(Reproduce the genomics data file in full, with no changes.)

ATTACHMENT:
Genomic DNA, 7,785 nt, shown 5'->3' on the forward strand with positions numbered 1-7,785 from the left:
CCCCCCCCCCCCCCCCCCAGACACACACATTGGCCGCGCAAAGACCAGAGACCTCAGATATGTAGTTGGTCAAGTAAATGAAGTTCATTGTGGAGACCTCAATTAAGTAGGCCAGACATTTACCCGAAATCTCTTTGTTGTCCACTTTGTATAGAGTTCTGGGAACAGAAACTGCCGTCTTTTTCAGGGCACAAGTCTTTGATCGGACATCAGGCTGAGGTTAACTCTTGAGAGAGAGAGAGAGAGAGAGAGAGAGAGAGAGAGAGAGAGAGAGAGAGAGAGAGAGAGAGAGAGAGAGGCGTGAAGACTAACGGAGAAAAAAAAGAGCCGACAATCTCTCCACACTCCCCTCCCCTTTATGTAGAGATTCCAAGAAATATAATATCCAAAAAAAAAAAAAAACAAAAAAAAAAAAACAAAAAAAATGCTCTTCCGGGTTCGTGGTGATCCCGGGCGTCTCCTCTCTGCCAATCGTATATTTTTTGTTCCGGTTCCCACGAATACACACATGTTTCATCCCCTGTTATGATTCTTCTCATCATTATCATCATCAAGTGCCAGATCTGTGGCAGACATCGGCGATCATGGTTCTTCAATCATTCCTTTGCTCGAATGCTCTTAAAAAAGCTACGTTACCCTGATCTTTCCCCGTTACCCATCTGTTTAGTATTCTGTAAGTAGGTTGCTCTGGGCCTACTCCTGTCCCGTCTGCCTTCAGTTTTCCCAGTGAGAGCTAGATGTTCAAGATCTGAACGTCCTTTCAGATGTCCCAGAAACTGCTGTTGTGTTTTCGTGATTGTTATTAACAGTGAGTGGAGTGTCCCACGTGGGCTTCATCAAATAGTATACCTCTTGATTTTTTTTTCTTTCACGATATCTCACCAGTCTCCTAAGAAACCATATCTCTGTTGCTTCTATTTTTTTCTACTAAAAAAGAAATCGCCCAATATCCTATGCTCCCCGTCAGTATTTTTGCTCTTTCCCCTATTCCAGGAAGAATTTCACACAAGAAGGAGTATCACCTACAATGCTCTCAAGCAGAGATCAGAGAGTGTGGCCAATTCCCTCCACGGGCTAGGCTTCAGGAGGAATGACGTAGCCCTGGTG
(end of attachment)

Genomic DNA, 7,785 nt, shown 5'->3' on the forward strand with positions numbered 1-7,785 from the left:
CCCCCCCCCCCCCCCCCCAGACACACACATTGGCCGCGCAAAGACCAGAGACCTCAGATATGTAGTTGGTCAAGTAAATGAAGTTCATTGTGGAGACCTCAATTAAGTAGGCCAGACATTTACCCGAAATCTCTTTGTTGTCCACTTTGTATAGAGTTCTGGGAACAGAAACTGCCGTCTTTTTCAGGGCACAAGTCTTTGATCGGACATCAGGCTGAGGTTAACTCTTGAGAGAGAGAGAGAGAGAGAGAGAGAGAGAGAGAGAGAGAGAGAGAGAGAGAGAGAGAGAGAGAGAGAGGCGTGAAGACTAACGGAGAAAAAAAAGAGCCGACAATCTCTCCACACTCCCCTCCCCTTTATGTAGAGATTCCAAGAAATATAATATCCAAAAAAAAAAAAAAACAAAAAAAAAAAAACAAAAAAAATGCTCTTCCGGGTTCGTGGTGATCCCGGGCGTCTCCTCTCTGCCAATCGTATATTTTTTGTTCCGGTTCCCACGAATACACACATGTTTCATCCCCTGTTATGATTCTTCTCATCATTATCATCATCAAGTGCCAGATCTGTGGCAGACATCGGCGATCATGGTTCTTCAATCATTCCTTTGCTCGAATGCTCTTAAAAAAGCTACGTTACCCTGATCTTTCCCCGTTACCCATCTGTTTAGTATTCTGTAAGTAGGTTGCTCTGGGCCTACTCCTGTCCCGTCTGCCTTCAGTTTTCCCAGTGAGAGCTAGATGTTCAAGATCTGAACGTCCTTTCAGATGTCCCAGAAACTGCTGTTGTGTTTTCGTGATTGTTATTAACAGTGAGTGGAGTGTCCCACGTGGGCTTCATCAAATAGTATACCTCTTGATTTTTTTTTCTTTCACGATATCTCACCAGTCTCCTAAGAAACCATATCTCTGTTGCTTCTATTTTTTTCTACTAAAAAAGAAATCGCCCAATATCCTATGCTCCCCGTCAGTATTTTTGCTCTTTCCCCTATTCCAGGAAGAATTTCACACAAGAAGGAGTATCACCTACAATGCTCTCAAGCAGAGATCAGAGAGTGTGGCCAATTCCCTCCACGGGCTAGGCTTCAGGAGGAATGACGTAGCCCTGGTG